Mitt Romney Responds to Potential Problems on Abortion in General Election
by Steven Ertelt
December 5, 2007
Washington, DC (LifeNews.com) — Pro-life advocates have split their loyalty in the 2008 Republican presidential primary among the various pro-life candidates. Some have opted against Mitt Romney out of a concern that he will be attacked on abortion in the general election. The former Massachusetts governor responded to that concern on Wednesday.
Romney gave an interview to Greta Van Susteren of Fox News and she asked him questions about two topics that cause some pro-life people to hesitate on supporting him.
She asked Romney how pro-life people can tell that his change of heart on abortion is "not a flip-flop and that it’s something different."
Van Susteren also brought up the often-played tape of him defending legalized abortion in a debate with Ted Kennedy when he was a Senate candidate in 1994.
"Well, you can look at my record. The good news is I was governor for four years. And it’s been a long time since I debated Ted Kennedy," Romney responded.
"When I became governor, the first time a bill came to my desk that related to life and the preservation of the sanctity of life, I came down on the side of life. And I wrote an article in the paper and said I am pro-life and here is why," Romney added.
He said he took a pro-life position on every bill that came to him after his change of heart on abortion and that Massachusetts Citizens for Life awarded him for his pro-life leadership in office.
"If you are the nominee — they are going to replay that Kennedy debate today that you had in 1994 on abortion," Van Susteren said. "In the debate, you are quite adamant in saying you are going to protect [abortion]."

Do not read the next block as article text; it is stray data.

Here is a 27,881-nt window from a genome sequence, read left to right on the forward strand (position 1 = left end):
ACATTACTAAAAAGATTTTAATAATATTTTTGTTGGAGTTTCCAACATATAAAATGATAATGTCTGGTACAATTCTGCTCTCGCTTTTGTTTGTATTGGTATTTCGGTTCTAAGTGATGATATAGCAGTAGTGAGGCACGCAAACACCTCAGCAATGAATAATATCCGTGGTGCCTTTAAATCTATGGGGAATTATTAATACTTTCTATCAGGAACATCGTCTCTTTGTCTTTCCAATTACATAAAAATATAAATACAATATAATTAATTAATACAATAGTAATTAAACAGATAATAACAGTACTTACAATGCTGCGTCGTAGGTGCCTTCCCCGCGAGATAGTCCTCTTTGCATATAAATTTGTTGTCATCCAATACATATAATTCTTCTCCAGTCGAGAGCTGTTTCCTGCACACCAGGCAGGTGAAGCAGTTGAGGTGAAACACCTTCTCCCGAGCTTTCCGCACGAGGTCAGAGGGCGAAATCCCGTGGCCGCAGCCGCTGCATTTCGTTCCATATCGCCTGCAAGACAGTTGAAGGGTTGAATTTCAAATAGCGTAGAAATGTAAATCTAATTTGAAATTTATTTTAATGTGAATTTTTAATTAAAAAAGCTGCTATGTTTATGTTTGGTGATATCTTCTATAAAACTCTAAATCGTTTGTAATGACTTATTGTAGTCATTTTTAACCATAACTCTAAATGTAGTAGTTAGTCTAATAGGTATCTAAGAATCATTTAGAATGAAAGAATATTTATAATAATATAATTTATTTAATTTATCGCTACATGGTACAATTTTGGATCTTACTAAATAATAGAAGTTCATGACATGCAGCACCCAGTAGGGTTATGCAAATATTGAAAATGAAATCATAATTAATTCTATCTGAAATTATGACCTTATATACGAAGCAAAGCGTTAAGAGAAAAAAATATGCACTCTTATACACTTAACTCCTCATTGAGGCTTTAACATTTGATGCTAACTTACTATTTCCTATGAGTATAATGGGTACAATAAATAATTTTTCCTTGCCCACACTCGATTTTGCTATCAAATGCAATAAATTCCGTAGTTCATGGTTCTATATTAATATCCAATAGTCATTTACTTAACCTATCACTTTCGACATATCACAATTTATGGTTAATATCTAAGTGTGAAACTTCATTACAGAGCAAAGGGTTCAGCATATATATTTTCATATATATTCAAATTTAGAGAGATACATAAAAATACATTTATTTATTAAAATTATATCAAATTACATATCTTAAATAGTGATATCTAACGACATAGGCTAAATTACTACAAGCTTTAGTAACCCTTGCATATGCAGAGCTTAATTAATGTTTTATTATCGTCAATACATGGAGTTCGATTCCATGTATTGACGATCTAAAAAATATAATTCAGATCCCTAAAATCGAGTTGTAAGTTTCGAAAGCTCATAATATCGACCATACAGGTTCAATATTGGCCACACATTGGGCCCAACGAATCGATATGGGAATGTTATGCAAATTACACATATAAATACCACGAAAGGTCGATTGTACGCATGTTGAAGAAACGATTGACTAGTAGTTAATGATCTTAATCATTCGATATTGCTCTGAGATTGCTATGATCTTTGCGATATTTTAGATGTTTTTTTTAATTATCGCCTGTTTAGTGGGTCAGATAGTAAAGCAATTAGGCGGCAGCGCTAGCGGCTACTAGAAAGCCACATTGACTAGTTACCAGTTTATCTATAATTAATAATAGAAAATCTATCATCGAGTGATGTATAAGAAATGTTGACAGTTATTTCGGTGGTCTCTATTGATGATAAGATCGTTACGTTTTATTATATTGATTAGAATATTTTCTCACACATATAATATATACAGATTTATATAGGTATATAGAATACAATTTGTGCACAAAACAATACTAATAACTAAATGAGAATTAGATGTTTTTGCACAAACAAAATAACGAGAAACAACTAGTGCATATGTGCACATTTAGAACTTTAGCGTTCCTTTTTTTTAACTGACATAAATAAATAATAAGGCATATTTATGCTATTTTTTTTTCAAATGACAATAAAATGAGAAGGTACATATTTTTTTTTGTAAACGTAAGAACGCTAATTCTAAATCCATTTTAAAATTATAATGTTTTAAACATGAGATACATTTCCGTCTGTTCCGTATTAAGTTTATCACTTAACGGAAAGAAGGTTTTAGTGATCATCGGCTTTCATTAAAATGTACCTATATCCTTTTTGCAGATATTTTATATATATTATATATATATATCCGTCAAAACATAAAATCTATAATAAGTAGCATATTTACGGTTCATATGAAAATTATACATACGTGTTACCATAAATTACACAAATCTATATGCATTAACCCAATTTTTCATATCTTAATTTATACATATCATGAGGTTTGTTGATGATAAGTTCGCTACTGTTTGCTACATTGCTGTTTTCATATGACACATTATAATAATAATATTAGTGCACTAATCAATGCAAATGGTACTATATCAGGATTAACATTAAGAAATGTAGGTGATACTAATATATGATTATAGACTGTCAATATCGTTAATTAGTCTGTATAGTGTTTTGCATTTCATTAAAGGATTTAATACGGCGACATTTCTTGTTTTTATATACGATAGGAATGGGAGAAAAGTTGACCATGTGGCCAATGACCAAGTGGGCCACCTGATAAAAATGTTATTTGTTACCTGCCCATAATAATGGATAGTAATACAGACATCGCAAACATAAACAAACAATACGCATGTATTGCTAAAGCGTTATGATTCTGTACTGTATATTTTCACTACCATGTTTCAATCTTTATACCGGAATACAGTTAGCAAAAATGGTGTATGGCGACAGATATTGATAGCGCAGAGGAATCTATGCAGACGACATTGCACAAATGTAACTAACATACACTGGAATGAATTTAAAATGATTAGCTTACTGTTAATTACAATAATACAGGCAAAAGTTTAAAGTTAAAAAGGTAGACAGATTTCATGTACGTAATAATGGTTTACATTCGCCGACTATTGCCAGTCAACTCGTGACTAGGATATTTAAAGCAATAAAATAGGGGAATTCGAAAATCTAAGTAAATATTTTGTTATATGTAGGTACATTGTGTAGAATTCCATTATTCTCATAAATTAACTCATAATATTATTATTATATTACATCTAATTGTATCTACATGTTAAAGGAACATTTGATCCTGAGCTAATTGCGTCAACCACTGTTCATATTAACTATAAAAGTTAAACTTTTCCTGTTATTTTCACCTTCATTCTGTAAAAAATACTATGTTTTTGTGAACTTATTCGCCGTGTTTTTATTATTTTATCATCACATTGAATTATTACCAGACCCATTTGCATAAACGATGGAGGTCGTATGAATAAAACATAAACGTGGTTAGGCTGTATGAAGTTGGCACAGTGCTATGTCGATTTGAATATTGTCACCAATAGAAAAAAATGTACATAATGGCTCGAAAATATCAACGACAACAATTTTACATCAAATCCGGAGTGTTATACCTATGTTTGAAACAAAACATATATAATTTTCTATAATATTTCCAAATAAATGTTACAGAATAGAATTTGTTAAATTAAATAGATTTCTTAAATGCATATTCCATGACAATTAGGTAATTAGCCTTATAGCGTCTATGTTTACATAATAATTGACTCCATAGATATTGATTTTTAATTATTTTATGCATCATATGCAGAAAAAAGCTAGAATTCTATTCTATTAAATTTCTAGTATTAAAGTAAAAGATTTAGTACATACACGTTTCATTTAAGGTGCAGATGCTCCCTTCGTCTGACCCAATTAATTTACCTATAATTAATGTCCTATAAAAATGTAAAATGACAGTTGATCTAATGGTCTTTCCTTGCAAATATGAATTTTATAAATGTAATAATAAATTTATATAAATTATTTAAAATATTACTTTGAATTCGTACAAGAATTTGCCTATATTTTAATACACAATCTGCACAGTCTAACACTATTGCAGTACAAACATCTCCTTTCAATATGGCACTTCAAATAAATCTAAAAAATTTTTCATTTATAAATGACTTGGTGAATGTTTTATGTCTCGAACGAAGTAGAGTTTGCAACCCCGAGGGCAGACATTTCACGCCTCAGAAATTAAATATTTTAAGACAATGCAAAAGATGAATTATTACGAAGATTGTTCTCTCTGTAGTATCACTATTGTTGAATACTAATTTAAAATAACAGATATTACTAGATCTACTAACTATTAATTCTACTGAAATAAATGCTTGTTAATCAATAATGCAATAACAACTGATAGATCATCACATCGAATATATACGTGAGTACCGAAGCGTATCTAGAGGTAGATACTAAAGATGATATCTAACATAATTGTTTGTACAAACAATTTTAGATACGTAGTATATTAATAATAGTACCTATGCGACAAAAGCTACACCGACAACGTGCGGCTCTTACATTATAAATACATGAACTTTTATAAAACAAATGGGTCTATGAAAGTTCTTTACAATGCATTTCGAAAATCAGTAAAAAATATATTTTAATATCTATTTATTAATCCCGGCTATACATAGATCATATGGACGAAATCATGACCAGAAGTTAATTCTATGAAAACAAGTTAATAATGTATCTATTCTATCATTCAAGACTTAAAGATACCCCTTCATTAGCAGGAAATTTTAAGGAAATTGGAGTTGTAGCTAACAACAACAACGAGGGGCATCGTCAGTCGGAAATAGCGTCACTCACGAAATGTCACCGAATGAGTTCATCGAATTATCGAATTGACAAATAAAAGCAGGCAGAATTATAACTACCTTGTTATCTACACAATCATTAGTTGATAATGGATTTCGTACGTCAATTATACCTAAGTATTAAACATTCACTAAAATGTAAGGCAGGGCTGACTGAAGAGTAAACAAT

Romney responded: "I’m not going to tell you that I have never changed my mind in my life. If people are looking for someone who has never changed their mind and is unwilling to admit they make mistakes, that’s not me."
The governor said it bothers him that people who become pro-life come under such intense scrutiny while those who become pro-abortion get a pass from the mainstream media.
"I have seen a lot of people, by the way, who were pro-life become pro-choice. No one seems to have any difficulty with that at all. That’s easily accepted," Romney explained.
"But, if you are pro-choice and you become pro-life, there are a lot of folks, particularly in the media, who find that unacceptable," he said.
Romney still has work to do to convince people his pro-life shift is genuine.
A new Los Angeles Times/Bloomberg Poll released yesterday finds him ranked last when Republican voters were asked which of the top-tier GOP candidates were "best at saying what they believe, rather than saying what they think the voters want to hear."